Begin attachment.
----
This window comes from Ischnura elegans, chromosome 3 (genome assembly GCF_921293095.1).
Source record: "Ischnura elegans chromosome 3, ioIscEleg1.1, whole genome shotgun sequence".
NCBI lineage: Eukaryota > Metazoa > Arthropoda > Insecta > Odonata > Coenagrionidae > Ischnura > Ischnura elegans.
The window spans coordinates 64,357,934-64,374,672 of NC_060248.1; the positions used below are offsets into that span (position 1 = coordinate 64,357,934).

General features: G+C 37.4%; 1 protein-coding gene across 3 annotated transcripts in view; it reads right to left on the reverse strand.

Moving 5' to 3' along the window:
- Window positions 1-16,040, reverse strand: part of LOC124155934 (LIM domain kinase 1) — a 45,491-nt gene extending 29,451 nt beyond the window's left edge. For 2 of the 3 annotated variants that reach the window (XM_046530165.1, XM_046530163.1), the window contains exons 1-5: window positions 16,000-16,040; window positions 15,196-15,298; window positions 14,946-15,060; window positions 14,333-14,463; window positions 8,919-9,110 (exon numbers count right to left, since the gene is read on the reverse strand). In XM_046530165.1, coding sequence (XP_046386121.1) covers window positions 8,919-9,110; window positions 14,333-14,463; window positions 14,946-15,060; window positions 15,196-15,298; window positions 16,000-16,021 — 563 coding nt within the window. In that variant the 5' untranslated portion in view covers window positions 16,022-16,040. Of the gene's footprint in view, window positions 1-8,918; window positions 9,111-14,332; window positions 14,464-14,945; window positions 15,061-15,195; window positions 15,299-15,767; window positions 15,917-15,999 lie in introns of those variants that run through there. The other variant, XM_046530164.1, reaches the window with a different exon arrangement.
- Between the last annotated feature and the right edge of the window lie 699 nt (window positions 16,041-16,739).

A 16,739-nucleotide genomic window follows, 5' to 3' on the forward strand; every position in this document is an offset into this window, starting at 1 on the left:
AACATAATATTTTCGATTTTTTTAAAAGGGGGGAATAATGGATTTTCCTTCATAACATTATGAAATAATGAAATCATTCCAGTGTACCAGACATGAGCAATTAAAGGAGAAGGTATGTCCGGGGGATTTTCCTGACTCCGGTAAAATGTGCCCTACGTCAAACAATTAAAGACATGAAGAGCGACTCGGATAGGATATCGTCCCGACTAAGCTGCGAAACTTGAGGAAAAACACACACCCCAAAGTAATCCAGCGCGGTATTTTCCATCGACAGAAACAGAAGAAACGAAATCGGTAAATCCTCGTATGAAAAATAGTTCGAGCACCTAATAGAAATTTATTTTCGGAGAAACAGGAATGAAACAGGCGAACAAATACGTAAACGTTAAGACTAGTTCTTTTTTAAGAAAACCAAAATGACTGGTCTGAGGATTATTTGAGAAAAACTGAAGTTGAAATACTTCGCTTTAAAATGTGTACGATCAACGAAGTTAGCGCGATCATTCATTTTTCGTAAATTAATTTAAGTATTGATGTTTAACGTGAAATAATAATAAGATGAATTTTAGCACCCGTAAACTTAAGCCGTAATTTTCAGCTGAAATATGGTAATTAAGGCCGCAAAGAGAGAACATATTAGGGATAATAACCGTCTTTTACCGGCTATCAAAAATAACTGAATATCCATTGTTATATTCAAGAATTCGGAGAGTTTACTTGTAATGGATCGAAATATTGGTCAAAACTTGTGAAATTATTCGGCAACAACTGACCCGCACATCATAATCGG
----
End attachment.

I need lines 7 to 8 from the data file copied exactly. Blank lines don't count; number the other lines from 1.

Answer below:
- Window positions 1-16,040, reverse strand: part of LOC124155934 (LIM domain kinase 1) — a 45,491-nt gene extending 29,451 nt beyond the window's left edge. For 2 of the 3 annotated variants that reach the window (XM_046530165.1, XM_046530163.1), the window contains exons 1-5: window positions 16,000-16,040; window positions 15,196-15,298; window positions 14,946-15,060; window positions 14,333-14,463; window positions 8,919-9,110 (exon numbers count right to left, since the gene is read on the reverse strand). In XM_046530165.1, coding sequence (XP_046386121.1) covers window positions 8,919-9,110; window positions 14,333-14,463; window positions 14,946-15,060; window positions 15,196-15,298; window positions 16,000-16,021 — 563 coding nt within the window. In that variant the 5' untranslated portion in view covers window positions 16,022-16,040. Of the gene's footprint in view, window positions 1-8,918; window positions 9,111-14,332; window positions 14,464-14,945; window positions 15,061-15,195; window positions 15,299-15,767; window positions 15,917-15,999 lie in introns of those variants that run through there. The other variant, XM_046530164.1, reaches the window with a different exon arrangement.
- Between the last annotated feature and the right edge of the window lie 699 nt (window positions 16,041-16,739).